Font Size

100% 150% 200%

Background Colour

Default Contrast
Close Reset

Dunfermline, St Catherine's Chapel

Almonry (14th Century), Almshouse (14th Century), Chapel (14th Century)

Site Name Dunfermline, St Catherine's Chapel

Classification Almonry (14th Century), Almshouse (14th Century), Chapel (14th Century)

Alternative Name(s) St Catherine's Chapel And Eleemosynary House

Canmore ID 49407

Site Number NT08NE 8

NGR NT 08928 87360

Datum OSGB36 - NGR


Ordnance Survey licence number AC0000807262. All rights reserved.
Canmore Disclaimer. © Copyright and database right 2024.

Toggle Aerial | View on large map

Digital Images

Administrative Areas

  • Council Fife
  • Parish Dunfermline
  • Former Region Fife
  • Former District Dunfermline
  • Former County Fife

Archaeology Notes

NT08NE 8 0892 8736

St Catherine's Chapel and Eleemosynary House: The date of erection of this chapel and almshouse is unknown. They are not mentioned in any record until 1327 when their names occur in a charter in the register of Dunfermline, which states that they stood "without the port" (i.e. the West Port - NT08NE 7) which itself lay in the middle of St Catherine's Wynd.

E Henderson 1879.

(NT 0892 8736) St Catherine's Chapel and Almshouse: No conjecture can be offered as to the significance of the heavily buttressed wall of a structure of 14th or 15th century date which still stands in Pittencrieff Glen to the NW of the Abbey church (RCAHMS 1933). This is somewhat difficult to understand in view of the fact that the boundaries of St Catherine's yard with the pigeon house built theroen are defined as follows: 'between the tower or fortalice burn on the W, and the mansion or chapel of St Catherine on the E, the garden of William Durie on the N, and the common road on the S'. Before Bridge Street was built, the road to the W passed through Pittencrieff Glen (presumably over Tower Bridge - NT08NE 4). (Webster appears to be implying that the remains mentioned by the RCAHMS are those of St Catherine's Chapel and Almshouse.)

John de Auchtergaven as Almoner of Dunfermline Abbey is recorded c. 1420 as being engaged in rebuilding the 'Chapel of St Catherine Virgin' which was 'destroyed and demolished'.

RCAHMS 1933; RCAHMS 1948.

Other than the buttressed wall, there is no trace of any structures relating to the chapel and almshouse. No further information.

Visited by OS (D W R) 18 February 1974.

Site Management (22 April 2015 - 15 October 2015)

NT 08920 87360 (Canmore ID: 49407) Two-days of vegetation clearance and management were undertaken at the site as part of the Adopt-a-Monument scheme. The work involved the removal of weeds and vegetation from the buildings and surrounding land. The vegetation was either removed or treated with appropriate chemicals in order to help stabilise the building and control the growth of vegetation in the area. A basic elevation of the building was recorded by volunteers’ and in future years a full building survey is hoped to take place. The work was undertaken 22 April – 15 October 2015.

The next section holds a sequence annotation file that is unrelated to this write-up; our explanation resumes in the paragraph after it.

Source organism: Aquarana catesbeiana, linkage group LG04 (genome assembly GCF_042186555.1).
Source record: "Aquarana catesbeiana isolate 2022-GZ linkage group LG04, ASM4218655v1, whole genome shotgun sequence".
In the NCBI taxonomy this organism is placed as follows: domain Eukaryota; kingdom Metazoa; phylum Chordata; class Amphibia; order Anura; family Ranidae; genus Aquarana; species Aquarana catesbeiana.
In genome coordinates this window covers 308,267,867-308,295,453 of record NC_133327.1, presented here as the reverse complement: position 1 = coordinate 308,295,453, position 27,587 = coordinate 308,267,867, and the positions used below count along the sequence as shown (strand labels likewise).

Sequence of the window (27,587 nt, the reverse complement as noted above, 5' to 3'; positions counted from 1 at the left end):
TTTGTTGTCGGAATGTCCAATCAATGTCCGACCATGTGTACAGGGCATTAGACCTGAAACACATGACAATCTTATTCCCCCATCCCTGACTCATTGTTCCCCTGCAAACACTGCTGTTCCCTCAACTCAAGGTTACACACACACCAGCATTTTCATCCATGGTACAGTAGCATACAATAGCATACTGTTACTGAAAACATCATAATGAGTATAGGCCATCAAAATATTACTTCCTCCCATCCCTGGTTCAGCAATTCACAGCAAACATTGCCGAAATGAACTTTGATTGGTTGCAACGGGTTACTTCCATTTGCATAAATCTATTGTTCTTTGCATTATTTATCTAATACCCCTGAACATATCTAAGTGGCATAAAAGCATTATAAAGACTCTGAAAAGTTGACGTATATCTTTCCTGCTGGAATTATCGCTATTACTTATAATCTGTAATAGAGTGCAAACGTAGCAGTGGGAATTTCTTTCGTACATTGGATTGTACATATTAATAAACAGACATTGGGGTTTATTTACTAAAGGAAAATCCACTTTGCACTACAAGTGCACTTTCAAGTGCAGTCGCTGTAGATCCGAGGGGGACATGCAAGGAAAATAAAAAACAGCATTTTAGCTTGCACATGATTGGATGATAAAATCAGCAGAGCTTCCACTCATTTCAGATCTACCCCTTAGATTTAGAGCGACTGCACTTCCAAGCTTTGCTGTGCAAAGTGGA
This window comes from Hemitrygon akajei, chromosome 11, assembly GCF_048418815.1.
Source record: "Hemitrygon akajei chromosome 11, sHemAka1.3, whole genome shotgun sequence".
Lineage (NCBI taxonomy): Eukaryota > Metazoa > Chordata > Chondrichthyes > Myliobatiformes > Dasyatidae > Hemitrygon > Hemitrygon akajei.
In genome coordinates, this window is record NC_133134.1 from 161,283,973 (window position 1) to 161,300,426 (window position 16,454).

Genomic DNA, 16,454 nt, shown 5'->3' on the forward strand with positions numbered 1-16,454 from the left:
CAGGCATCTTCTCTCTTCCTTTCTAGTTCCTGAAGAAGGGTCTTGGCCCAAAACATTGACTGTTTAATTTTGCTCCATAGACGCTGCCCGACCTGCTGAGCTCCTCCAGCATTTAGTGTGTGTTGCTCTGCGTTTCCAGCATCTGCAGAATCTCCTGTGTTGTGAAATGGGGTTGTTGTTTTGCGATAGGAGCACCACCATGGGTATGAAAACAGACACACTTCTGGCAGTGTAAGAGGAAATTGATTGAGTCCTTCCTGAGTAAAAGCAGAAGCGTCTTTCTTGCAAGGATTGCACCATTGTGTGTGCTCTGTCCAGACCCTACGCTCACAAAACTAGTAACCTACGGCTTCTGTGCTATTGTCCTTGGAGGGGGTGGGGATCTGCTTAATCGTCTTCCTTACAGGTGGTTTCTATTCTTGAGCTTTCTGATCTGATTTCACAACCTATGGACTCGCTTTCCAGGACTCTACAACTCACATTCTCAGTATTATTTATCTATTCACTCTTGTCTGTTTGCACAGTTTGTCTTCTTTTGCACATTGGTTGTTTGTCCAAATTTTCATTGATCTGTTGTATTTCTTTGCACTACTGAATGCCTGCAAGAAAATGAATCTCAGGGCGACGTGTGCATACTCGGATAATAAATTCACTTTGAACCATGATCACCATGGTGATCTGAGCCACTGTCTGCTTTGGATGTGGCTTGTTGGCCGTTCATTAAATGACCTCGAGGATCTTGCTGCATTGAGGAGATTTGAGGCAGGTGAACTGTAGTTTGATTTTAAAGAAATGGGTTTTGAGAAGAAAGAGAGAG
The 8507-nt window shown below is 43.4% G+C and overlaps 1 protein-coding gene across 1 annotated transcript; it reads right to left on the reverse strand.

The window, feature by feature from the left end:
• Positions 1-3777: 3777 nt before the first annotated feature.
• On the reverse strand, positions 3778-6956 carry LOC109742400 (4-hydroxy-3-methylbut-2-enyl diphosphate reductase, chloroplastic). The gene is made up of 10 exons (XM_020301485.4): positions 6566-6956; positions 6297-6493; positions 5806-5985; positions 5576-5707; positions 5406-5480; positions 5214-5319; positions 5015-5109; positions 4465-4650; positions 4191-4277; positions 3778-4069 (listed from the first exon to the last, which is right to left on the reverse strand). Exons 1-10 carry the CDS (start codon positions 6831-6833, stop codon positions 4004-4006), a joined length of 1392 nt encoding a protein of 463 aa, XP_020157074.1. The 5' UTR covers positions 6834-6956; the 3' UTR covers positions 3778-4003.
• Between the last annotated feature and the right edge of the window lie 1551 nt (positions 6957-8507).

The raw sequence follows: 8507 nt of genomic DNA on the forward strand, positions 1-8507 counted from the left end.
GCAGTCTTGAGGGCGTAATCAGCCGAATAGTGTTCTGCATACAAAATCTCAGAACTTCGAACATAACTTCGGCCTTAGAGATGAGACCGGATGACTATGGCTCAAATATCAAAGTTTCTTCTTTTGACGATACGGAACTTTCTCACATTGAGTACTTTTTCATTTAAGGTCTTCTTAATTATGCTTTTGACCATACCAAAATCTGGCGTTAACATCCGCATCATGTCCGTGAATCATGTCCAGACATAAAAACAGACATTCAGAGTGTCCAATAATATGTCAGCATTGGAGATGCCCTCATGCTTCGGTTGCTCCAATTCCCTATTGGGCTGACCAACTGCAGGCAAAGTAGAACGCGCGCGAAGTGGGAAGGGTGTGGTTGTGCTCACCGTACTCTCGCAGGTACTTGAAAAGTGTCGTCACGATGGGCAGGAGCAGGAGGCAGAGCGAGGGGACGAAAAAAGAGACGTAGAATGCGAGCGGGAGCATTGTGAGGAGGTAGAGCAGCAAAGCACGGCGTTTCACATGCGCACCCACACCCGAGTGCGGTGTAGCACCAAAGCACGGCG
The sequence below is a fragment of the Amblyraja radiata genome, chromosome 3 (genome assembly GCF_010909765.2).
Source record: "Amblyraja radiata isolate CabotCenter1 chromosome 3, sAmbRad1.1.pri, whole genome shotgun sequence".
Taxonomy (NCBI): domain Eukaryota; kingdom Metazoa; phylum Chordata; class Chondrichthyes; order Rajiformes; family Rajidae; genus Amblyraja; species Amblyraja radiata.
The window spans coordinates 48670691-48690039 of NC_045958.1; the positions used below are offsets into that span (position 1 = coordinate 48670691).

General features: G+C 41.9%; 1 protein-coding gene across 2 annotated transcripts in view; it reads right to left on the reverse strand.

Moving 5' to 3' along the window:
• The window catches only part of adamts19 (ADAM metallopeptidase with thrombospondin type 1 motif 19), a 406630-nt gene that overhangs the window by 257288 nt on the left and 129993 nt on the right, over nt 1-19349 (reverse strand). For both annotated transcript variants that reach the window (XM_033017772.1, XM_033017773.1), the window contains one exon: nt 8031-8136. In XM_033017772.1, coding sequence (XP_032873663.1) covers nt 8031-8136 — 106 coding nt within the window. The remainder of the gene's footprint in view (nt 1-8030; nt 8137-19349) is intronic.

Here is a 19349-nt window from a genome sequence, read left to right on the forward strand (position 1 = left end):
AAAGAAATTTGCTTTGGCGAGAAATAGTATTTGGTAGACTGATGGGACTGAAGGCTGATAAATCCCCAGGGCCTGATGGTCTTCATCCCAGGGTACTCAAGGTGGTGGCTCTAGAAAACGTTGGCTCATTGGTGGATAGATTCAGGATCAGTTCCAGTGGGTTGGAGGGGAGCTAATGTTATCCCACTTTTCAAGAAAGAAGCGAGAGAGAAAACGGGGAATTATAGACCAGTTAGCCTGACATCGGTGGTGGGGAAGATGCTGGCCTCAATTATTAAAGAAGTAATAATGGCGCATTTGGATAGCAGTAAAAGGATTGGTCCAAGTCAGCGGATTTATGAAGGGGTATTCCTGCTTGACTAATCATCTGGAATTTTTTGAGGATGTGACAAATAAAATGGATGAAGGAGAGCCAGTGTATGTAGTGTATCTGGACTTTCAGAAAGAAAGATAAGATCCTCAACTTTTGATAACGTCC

Archive and report: NRHE (intended)

Funder: HLF and HES

Phil Richardson and Cara Donald – Archaeology Scotland

(Source: DES, Volume 17)


Standing Building Recording (1 June 2018 - 8 June 2018)

NT 08928 87360 The St Catherine’s Chapel Project, undertaken 1 – 8 June 2018, recorded the scheduled remains of a section of medieval buttressed wall, possibly relating to St Catherine’s Chapel and Almshouse, located on the NW limit of the scheduled monument of Dunfermline Abbey, and within the Dunfermline Conservation Area.

The project aimed to collate historical and archaeological data, conduct a photographic survey and to produce a 3D photogrammetry model in order to aid future conservation management. The present project built upon a previous phase of work undertaken in 2015, which included vegetation management and clearance, and basic recording of the wall elevation.

Collation of historical records suggests that buildings relating to the chapel and almshouse may well have been present up until the mid-18th century, although by the mid-19th century these structures had been either almost entirely demolished or incorporated into other, later buildings. The extant scheduled wall remains, whilst perhaps not those of the 14th-century chapel itself, may be the remains of other associated buildings relating to the almshouse/hospice accommodation. The surviving wall may date to a period of rebuilding and repair following damage to the chapel and almshouse site recorded in the early 15th century. Recent recording work suggests that the wall section has two constructional phases, with evidence of later remodelling / repair work.

The historic building survey recorded the upstanding structural remains of the chapel and revealed a range of blocked and patched features that confirmed the form of the structure has changed through time.

The photogrammetry survey recorded the upstanding structural remains of the chapel and revealed the individual features noted in the building survey and a previous architects report in more detail.

Archive: NRHE (intended)

Funder: HLF, Fife Coast and Countryside Trust, and Fife Pilgrim Way

Héléna Gray – Archaeology Scotland


MyCanmore Image Contributions

Contribute an Image

MyCanmore Text Contributions